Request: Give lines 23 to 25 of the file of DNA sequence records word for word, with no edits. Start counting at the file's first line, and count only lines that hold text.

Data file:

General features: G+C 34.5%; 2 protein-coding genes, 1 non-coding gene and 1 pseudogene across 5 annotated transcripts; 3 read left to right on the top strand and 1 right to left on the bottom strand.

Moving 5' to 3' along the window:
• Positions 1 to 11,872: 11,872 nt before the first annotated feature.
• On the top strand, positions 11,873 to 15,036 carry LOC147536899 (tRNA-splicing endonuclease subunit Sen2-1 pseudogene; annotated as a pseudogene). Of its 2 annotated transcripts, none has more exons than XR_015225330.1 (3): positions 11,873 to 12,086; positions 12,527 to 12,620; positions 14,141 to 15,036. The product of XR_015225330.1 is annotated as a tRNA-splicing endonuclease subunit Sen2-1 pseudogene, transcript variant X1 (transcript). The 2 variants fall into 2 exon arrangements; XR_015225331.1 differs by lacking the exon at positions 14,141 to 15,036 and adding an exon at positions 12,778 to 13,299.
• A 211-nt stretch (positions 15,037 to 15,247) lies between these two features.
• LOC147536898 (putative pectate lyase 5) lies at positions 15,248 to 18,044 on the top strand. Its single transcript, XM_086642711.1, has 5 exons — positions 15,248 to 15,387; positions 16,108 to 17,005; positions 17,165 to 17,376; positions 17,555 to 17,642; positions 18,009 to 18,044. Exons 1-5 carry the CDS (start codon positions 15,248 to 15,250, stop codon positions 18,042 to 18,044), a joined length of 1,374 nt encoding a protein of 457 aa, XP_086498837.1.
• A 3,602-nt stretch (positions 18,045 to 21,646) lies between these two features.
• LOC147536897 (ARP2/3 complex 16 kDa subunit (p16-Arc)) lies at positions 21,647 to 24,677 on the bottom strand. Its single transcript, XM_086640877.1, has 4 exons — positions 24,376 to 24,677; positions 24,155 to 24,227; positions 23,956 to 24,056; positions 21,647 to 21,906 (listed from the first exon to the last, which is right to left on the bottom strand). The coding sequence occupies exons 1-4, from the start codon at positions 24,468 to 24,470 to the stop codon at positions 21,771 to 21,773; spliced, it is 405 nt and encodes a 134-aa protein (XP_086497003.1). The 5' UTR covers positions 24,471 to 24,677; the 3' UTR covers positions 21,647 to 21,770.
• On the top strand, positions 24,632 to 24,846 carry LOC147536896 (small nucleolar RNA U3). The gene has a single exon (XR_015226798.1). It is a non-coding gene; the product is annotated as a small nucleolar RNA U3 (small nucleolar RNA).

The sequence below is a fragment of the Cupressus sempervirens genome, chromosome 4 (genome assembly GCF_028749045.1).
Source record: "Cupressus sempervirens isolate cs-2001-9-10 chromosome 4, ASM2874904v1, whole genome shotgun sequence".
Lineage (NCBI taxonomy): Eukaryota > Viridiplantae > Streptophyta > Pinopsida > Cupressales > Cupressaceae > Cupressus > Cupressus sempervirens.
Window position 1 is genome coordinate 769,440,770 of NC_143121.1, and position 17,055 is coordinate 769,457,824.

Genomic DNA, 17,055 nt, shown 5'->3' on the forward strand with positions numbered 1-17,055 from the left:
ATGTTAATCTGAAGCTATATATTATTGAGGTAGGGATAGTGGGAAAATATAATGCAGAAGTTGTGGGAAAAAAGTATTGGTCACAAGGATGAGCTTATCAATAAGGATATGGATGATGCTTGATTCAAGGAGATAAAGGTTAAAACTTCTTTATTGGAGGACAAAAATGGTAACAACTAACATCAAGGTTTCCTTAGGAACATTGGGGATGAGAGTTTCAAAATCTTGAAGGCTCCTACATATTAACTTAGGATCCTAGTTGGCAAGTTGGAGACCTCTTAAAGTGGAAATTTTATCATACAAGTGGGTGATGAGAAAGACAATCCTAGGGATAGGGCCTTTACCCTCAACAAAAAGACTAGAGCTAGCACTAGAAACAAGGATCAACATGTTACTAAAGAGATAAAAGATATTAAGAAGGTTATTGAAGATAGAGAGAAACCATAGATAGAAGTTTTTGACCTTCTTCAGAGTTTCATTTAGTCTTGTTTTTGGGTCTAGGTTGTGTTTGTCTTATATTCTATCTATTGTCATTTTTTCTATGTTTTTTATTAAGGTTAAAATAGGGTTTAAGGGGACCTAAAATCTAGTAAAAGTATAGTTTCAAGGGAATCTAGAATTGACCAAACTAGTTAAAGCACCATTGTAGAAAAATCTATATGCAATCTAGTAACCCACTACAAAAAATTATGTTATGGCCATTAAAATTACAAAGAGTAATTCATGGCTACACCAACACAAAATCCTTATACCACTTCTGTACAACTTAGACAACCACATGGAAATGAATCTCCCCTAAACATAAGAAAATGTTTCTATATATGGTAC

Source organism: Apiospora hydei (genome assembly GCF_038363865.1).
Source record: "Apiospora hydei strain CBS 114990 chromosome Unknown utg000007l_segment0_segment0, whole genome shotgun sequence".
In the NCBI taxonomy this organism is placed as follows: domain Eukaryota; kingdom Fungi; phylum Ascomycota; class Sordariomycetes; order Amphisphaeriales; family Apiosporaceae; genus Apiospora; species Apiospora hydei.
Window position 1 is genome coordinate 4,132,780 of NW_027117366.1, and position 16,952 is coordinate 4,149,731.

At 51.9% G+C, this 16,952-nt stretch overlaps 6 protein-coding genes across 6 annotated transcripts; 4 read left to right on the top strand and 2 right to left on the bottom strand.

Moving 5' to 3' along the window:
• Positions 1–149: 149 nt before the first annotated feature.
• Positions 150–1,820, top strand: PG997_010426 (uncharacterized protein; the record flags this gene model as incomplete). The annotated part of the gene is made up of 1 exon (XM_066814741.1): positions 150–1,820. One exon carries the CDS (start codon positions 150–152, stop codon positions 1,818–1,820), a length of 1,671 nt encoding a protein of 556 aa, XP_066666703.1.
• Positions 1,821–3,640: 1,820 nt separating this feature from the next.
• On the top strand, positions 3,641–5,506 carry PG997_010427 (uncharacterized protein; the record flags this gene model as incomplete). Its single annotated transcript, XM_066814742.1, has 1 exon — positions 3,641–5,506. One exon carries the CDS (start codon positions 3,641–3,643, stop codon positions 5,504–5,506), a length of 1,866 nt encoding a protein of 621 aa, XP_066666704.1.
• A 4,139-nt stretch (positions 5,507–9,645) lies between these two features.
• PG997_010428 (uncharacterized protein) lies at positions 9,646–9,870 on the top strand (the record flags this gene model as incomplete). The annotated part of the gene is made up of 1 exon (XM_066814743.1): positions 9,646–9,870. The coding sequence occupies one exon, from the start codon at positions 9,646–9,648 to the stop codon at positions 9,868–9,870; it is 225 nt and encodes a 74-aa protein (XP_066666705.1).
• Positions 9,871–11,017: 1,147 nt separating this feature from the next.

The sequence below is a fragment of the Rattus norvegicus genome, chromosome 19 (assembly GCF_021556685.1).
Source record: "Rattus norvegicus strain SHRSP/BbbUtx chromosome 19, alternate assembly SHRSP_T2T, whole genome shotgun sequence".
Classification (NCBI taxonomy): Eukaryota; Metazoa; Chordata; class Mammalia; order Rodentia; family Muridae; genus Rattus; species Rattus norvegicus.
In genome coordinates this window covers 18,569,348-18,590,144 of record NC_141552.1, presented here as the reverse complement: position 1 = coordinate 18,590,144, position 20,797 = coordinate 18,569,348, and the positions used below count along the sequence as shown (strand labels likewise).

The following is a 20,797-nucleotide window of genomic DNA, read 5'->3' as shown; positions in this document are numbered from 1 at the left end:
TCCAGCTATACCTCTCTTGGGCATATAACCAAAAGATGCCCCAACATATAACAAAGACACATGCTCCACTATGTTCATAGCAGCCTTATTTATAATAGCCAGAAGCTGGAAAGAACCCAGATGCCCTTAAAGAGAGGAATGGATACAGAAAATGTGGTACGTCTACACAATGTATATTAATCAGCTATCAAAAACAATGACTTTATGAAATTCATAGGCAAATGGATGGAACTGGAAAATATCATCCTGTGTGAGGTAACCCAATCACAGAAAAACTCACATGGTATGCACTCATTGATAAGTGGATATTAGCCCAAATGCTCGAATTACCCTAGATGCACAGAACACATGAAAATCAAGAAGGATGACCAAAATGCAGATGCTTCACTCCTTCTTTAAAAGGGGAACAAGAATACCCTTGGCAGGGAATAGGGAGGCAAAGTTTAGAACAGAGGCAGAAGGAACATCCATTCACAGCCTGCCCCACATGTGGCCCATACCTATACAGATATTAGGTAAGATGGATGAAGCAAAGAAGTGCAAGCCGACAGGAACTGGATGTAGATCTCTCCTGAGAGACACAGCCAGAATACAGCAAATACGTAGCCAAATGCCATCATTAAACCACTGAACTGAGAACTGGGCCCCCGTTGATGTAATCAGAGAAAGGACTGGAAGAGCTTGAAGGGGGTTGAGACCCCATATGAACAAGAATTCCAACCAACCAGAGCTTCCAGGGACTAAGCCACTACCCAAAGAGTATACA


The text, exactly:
• Positions 150–1,820, top strand: PG997_010426 (uncharacterized protein; the record flags this gene model as incomplete). The annotated part of the gene is made up of 1 exon (XM_066814741.1): positions 150–1,820. One exon carries the CDS (start codon positions 150–152, stop codon positions 1,818–1,820), a length of 1,671 nt encoding a protein of 556 aa, XP_066666703.1.
• Positions 1,821–3,640: 1,820 nt separating this feature from the next.
• On the top strand, positions 3,641–5,506 carry PG997_010427 (uncharacterized protein; the record flags this gene model as incomplete). Its single annotated transcript, XM_066814742.1, has 1 exon — positions 3,641–5,506. One exon carries the CDS (start codon positions 3,641–3,643, stop codon positions 5,504–5,506), a length of 1,866 nt encoding a protein of 621 aa, XP_066666704.1.